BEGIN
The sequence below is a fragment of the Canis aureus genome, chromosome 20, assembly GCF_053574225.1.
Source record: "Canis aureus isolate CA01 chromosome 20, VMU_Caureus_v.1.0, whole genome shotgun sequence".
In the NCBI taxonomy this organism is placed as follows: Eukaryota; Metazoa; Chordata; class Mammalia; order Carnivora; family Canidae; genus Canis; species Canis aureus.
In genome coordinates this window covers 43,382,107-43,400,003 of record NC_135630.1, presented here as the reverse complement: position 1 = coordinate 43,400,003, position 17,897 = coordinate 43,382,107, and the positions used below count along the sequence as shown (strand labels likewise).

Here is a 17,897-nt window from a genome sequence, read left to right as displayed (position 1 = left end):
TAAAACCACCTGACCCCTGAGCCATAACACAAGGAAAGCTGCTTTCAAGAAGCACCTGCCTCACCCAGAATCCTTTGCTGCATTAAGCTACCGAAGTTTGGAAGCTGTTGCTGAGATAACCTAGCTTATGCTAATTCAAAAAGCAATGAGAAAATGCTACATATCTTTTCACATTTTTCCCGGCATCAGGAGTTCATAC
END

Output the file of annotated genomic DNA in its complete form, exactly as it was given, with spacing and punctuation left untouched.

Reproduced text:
The sequence below is a fragment of the Canis aureus genome, chromosome 20, assembly GCF_053574225.1.
Source record: "Canis aureus isolate CA01 chromosome 20, VMU_Caureus_v.1.0, whole genome shotgun sequence".
In the NCBI taxonomy this organism is placed as follows: Eukaryota; Metazoa; Chordata; class Mammalia; order Carnivora; family Canidae; genus Canis; species Canis aureus.
In genome coordinates this window covers 43,382,107-43,400,003 of record NC_135630.1, presented here as the reverse complement: position 1 = coordinate 43,400,003, position 17,897 = coordinate 43,382,107, and the positions used below count along the sequence as shown (strand labels likewise).

Here is a 17,897-nt window from a genome sequence, read left to right as displayed (position 1 = left end):
TAAAACCACCTGACCCCTGAGCCATAACACAAGGAAAGCTGCTTTCAAGAAGCACCTGCCTCACCCAGAATCCTTTGCTGCATTAAGCTACCGAAGTTTGGAAGCTGTTGCTGAGATAACCTAGCTTATGCTAATTCAAAAAGCAATGAGAAAATGCTACATATCTTTTCACATTTTTCCCGGCATCAGGAGTTCATAC